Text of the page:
Vermont's legislative leaders on Tuesday called on the governor to do more to halt the spread of the COVID-19 virus and to provide clearer guidance to schools as they prepare to welcome students back to the classroom.
House Speaker Jill Krowinski (D-Burlington) pressed Gov. Phil Scott to take further steps to protect Vermonters, including raising the prospect of a temporary indoor mask mandate.
“Vermonters have consistently asked why we aren’t doing more to prevent the spread of the virus,” Krowinski said in a release. “We have the tools available to protect ourselves, and any step we can take to prevent someone from being hospitalized or succumbing to this virus is worth taking.”
Senate President Pro Tempore Becca Balint (D-Windham) echoed her colleague’s remarks. As the mother of a child under 12 who is ineligible for vaccination, Balint said she understands the anxiety parents feel about sending their unvaccinated kids back to the classroom as the virus surges.
“It is unclear and confusing to thousands of parents across Vermont why students, faculty, and staff are not being required to wear masks in schools at a time when we have community spread of the virus and our youngest children don’t have the protection that adults have available to them,” Balint said.
At his weekly press conference, Scott responded to the critique by saying that the state’s response to the virus has been the best in the nation in part because its leaders have so far refrained from politicizing the issue as has happened in other states.
“Playing politics on this issue isn’t going to help this situation, or help Vermonters,” he said.
In her statement, Krowinski praised the state’s evidence-based response to the pandemic so far, but said Scott’s “change in strategy” was failing to keep Vermonters safe. She called for a more “proactive” approach in line with guidance from the federal Centers for Disease Control and Prevention. The CDC is recommending all people, no matter their vaccine status, wear masks when indoors in areas of "substantial or high virus transmission." All counties in Vermont qualify as having either high or substantial transmission, according to CDC data.
In her statement, Krowinski also noted that five states continue to have mask mandates, and asked what it would take for Vermont to follow suit.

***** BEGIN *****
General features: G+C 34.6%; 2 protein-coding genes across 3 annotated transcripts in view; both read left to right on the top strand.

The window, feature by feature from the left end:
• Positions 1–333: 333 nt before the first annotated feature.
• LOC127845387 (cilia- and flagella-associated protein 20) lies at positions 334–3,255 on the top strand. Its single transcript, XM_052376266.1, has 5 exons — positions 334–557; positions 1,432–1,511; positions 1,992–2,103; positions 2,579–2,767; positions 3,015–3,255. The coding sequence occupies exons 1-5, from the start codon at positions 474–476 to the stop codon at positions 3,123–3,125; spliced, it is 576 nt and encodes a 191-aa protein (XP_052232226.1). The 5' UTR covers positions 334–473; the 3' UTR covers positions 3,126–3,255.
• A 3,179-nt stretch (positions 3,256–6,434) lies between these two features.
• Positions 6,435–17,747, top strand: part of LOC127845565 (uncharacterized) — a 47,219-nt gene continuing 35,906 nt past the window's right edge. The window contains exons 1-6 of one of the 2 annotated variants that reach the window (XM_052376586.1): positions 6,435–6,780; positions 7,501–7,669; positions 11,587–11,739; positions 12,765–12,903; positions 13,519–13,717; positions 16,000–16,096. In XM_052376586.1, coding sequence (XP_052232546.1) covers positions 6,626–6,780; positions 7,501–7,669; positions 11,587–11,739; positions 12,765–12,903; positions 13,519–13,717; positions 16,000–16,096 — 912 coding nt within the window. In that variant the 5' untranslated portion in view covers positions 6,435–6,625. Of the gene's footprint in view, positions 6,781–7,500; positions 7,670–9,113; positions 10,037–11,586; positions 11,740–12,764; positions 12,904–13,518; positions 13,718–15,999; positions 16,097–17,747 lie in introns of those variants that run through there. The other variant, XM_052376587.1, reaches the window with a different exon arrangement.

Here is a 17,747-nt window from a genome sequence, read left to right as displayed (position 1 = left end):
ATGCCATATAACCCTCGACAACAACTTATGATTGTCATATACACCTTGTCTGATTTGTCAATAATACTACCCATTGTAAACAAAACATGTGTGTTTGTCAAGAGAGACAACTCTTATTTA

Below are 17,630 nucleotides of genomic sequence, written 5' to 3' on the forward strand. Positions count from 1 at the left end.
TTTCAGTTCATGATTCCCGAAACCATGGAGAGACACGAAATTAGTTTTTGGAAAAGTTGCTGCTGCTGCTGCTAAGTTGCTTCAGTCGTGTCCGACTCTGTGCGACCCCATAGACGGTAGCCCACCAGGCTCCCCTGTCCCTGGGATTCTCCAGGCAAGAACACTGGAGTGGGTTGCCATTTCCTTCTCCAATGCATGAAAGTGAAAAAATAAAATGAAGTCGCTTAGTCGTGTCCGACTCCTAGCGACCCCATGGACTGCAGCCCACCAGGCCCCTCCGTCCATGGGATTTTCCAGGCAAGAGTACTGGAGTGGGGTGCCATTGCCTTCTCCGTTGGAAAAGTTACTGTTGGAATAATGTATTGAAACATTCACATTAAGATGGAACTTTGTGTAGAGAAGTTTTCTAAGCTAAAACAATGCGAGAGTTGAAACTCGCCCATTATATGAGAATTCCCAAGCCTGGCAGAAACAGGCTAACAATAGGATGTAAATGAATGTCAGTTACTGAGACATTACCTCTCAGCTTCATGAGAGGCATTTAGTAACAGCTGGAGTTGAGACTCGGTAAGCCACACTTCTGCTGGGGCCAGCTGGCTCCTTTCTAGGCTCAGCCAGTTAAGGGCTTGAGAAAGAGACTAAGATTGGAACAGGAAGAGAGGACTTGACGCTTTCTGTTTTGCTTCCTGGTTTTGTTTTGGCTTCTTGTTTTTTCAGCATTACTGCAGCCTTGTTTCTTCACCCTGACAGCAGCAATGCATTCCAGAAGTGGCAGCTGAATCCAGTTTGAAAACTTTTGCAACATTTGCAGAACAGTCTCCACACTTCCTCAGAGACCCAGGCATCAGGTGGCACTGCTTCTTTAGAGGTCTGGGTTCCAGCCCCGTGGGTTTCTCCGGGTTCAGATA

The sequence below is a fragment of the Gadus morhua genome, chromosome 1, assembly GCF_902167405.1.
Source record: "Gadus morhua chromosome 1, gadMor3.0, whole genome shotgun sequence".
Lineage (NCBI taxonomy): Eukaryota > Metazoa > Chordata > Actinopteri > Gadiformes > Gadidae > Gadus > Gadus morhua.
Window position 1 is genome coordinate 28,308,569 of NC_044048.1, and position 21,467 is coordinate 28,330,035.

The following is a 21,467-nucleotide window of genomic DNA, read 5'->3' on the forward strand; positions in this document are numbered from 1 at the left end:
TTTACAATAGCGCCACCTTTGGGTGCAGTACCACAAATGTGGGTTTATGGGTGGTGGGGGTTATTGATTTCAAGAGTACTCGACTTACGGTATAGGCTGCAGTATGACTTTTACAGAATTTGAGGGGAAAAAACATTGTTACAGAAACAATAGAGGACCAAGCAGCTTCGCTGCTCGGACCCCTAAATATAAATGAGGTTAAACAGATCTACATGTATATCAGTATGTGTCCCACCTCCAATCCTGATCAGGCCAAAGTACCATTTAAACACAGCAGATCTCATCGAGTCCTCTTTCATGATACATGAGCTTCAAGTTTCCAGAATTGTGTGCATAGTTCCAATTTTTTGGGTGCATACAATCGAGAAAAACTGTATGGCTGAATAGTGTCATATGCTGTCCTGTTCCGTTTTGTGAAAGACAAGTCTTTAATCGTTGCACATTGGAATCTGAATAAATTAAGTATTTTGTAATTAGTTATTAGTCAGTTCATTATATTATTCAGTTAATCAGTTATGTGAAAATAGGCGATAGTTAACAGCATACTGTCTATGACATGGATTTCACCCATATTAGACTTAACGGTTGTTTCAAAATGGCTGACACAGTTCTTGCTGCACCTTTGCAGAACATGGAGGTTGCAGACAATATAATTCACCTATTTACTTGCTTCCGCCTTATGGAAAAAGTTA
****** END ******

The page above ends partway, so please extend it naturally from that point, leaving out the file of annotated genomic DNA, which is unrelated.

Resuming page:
Scott countered that one of those states cited by Krowinski is Louisiana, where the virus rages out of control. The number of cases in the state is 14 times that of Vermont, and its death rate is 62 times higher, he said.
“That is like night and day to where Vermont is,” Scott said. “If we were experiencing that in Vermont, we’d be doing the same thing.”
The state reported 798 new COVID-19 cases over the past week, the highest rate since April and dramatically higher than the 35 cases per week the state had seen at the beginning of July.
The rate of increases in new cases was slowing, however, with the new cases just 5 percent over the 758 from the previous week. The previous week saw a 41 percent increase, and the week before that an 83 percent spike.
Michael Pieciak, commissioner of the Department of Financial Regulation, said the virus, if it follows the same course as elsewhere, was expected to plateau and drop sharply in coming weeks.
If that didn’t happen, Scott and his administration would reevaluate its strategy.
File: Jeb Wallace-Brodeur
Senate President Pro Tempore Becca Balint
In an interview, Krowinski said she spoke with Scott last week, relayed concerns she was hearing from residents, and didn’t get clear answers to questions such as what data would trigger another mask mandate.
“Parents and teachers are very concerned right now, and this school-by-school and town-by-town strategy isn’t helping,” she said.
Scott has said he lacks the authority to order a mask mandate without a state of emergency, which he lifted in June. Current case counts and projections do not justify another emergency declaration, he added.
During his Tuesday press conference, Scott stressed that he strongly encourages districts to follow the guidelines and adopt rules that require masking for at least the first 10 days of instruction. After that, if vaccination rates are above 80 percent for students over 12, schools can make masks optional, according to the guidance.